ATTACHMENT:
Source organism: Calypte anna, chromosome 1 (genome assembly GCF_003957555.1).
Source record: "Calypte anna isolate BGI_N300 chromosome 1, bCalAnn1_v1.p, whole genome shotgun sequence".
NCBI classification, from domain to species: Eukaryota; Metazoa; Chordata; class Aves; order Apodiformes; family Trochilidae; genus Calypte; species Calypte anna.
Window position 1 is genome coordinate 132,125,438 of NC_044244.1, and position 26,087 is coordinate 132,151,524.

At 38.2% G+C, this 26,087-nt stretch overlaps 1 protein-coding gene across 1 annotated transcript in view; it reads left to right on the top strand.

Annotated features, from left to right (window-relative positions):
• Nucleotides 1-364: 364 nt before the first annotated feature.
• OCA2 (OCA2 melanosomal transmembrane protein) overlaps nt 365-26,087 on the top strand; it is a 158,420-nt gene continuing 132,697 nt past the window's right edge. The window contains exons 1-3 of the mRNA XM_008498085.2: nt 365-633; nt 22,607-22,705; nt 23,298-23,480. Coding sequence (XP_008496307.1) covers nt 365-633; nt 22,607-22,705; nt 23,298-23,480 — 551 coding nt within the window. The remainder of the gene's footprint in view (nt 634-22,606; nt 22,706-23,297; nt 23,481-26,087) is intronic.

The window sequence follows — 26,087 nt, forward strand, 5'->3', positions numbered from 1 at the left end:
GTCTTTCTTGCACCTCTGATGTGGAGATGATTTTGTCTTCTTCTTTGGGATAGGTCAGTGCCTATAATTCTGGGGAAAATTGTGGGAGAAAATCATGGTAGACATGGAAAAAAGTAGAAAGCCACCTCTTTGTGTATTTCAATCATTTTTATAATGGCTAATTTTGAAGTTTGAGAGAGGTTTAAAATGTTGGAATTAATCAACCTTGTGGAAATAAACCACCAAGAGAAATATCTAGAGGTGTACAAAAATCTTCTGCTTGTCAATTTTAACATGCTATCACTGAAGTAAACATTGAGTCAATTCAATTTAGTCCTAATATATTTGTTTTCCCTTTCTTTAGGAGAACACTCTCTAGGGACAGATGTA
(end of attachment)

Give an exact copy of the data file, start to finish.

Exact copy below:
Source organism: Calypte anna, chromosome 1 (genome assembly GCF_003957555.1).
Source record: "Calypte anna isolate BGI_N300 chromosome 1, bCalAnn1_v1.p, whole genome shotgun sequence".
NCBI classification, from domain to species: Eukaryota; Metazoa; Chordata; class Aves; order Apodiformes; family Trochilidae; genus Calypte; species Calypte anna.
Window position 1 is genome coordinate 132,125,438 of NC_044244.1, and position 26,087 is coordinate 132,151,524.

At 38.2% G+C, this 26,087-nt stretch overlaps 1 protein-coding gene across 1 annotated transcript in view; it reads left to right on the top strand.

Annotated features, from left to right (window-relative positions):
• Nucleotides 1-364: 364 nt before the first annotated feature.
• OCA2 (OCA2 melanosomal transmembrane protein) overlaps nt 365-26,087 on the top strand; it is a 158,420-nt gene continuing 132,697 nt past the window's right edge. The window contains exons 1-3 of the mRNA XM_008498085.2: nt 365-633; nt 22,607-22,705; nt 23,298-23,480. Coding sequence (XP_008496307.1) covers nt 365-633; nt 22,607-22,705; nt 23,298-23,480 — 551 coding nt within the window. The remainder of the gene's footprint in view (nt 634-22,606; nt 22,706-23,297; nt 23,481-26,087) is intronic.

The window sequence follows — 26,087 nt, forward strand, 5'->3', positions numbered from 1 at the left end:
GTCTTTCTTGCACCTCTGATGTGGAGATGATTTTGTCTTCTTCTTTGGGATAGGTCAGTGCCTATAATTCTGGGGAAAATTGTGGGAGAAAATCATGGTAGACATGGAAAAAAGTAGAAAGCCACCTCTTTGTGTATTTCAATCATTTTTATAATGGCTAATTTTGAAGTTTGAGAGAGGTTTAAAATGTTGGAATTAATCAACCTTGTGGAAATAAACCACCAAGAGAAATATCTAGAGGTGTACAAAAATCTTCTGCTTGTCAATTTTAACATGCTATCACTGAAGTAAACATTGAGTCAATTCAATTTAGTCCTAATATATTTGTTTTCCCTTTCTTTAGGAGAACACTCTCTAGGGACAGATGTA